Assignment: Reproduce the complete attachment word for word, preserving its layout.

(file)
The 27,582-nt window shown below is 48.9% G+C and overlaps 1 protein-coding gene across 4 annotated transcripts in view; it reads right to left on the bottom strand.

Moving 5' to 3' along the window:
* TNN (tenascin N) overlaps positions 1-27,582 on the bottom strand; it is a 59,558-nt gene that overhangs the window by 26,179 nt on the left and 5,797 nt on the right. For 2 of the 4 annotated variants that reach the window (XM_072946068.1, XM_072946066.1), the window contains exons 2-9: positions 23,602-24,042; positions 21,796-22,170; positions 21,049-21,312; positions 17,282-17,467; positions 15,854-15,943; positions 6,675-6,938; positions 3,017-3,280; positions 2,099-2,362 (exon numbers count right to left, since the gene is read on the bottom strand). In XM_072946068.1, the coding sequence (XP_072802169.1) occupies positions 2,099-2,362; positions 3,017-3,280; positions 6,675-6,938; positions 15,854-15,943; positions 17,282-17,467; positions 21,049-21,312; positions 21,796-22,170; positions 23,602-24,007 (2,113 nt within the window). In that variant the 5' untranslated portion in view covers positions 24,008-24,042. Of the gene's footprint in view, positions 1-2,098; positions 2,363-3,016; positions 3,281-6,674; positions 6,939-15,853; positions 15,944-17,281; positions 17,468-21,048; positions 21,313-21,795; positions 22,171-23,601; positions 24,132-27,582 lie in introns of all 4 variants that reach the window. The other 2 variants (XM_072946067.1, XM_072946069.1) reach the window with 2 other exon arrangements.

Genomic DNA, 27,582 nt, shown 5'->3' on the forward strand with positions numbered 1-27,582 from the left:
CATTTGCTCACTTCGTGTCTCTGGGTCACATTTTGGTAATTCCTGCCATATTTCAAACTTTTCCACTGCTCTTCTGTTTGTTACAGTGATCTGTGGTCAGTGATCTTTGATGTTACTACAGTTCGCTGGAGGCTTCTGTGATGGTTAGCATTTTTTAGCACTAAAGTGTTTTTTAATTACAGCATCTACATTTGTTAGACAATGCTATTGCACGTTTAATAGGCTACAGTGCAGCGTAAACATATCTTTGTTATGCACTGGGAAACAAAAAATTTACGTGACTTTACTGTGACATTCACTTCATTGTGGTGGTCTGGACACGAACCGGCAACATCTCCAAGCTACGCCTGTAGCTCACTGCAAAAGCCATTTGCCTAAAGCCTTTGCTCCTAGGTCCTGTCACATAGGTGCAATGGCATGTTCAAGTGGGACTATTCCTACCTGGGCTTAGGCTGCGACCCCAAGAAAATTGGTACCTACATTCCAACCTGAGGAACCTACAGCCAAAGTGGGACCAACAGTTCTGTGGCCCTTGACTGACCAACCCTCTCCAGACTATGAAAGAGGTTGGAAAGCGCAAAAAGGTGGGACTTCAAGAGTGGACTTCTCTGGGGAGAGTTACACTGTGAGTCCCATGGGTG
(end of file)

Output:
The 27,582-nt window shown below is 48.9% G+C and overlaps 1 protein-coding gene across 4 annotated transcripts in view; it reads right to left on the bottom strand.

Moving 5' to 3' along the window:
* TNN (tenascin N) overlaps positions 1-27,582 on the bottom strand; it is a 59,558-nt gene that overhangs the window by 26,179 nt on the left and 5,797 nt on the right. For 2 of the 4 annotated variants that reach the window (XM_072946068.1, XM_072946066.1), the window contains exons 2-9: positions 23,602-24,042; positions 21,796-22,170; positions 21,049-21,312; positions 17,282-17,467; positions 15,854-15,943; positions 6,675-6,938; positions 3,017-3,280; positions 2,099-2,362 (exon numbers count right to left, since the gene is read on the bottom strand). In XM_072946068.1, the coding sequence (XP_072802169.1) occupies positions 2,099-2,362; positions 3,017-3,280; positions 6,675-6,938; positions 15,854-15,943; positions 17,282-17,467; positions 21,049-21,312; positions 21,796-22,170; positions 23,602-24,007 (2,113 nt within the window). In that variant the 5' untranslated portion in view covers positions 24,008-24,042. Of the gene's footprint in view, positions 1-2,098; positions 2,363-3,016; positions 3,281-6,674; positions 6,939-15,853; positions 15,944-17,281; positions 17,468-21,048; positions 21,313-21,795; positions 22,171-23,601; positions 24,132-27,582 lie in introns of all 4 variants that reach the window. The other 2 variants (XM_072946067.1, XM_072946069.1) reach the window with 2 other exon arrangements.

Genomic DNA, 27,582 nt, shown 5'->3' on the forward strand with positions numbered 1-27,582 from the left:
CATTTGCTCACTTCGTGTCTCTGGGTCACATTTTGGTAATTCCTGCCATATTTCAAACTTTTCCACTGCTCTTCTGTTTGTTACAGTGATCTGTGGTCAGTGATCTTTGATGTTACTACAGTTCGCTGGAGGCTTCTGTGATGGTTAGCATTTTTTAGCACTAAAGTGTTTTTTAATTACAGCATCTACATTTGTTAGACAATGCTATTGCACGTTTAATAGGCTACAGTGCAGCGTAAACATATCTTTGTTATGCACTGGGAAACAAAAAATTTACGTGACTTTACTGTGACATTCACTTCATTGTGGTGGTCTGGACACGAACCGGCAACATCTCCAAGCTACGCCTGTAGCTCACTGCAAAAGCCATTTGCCTAAAGCCTTTGCTCCTAGGTCCTGTCACATAGGTGCAATGGCATGTTCAAGTGGGACTATTCCTACCTGGGCTTAGGCTGCGACCCCAAGAAAATTGGTACCTACATTCCAACCTGAGGAACCTACAGCCAAAGTGGGACCAACAGTTCTGTGGCCCTTGACTGACCAACCCTCTCCAGACTATGAAAGAGGTTGGAAAGCGCAAAAAGGTGGGACTTCAAGAGTGGACTTCTCTGGGGAGAGTTACACTGTGAGTCCCATGGGTG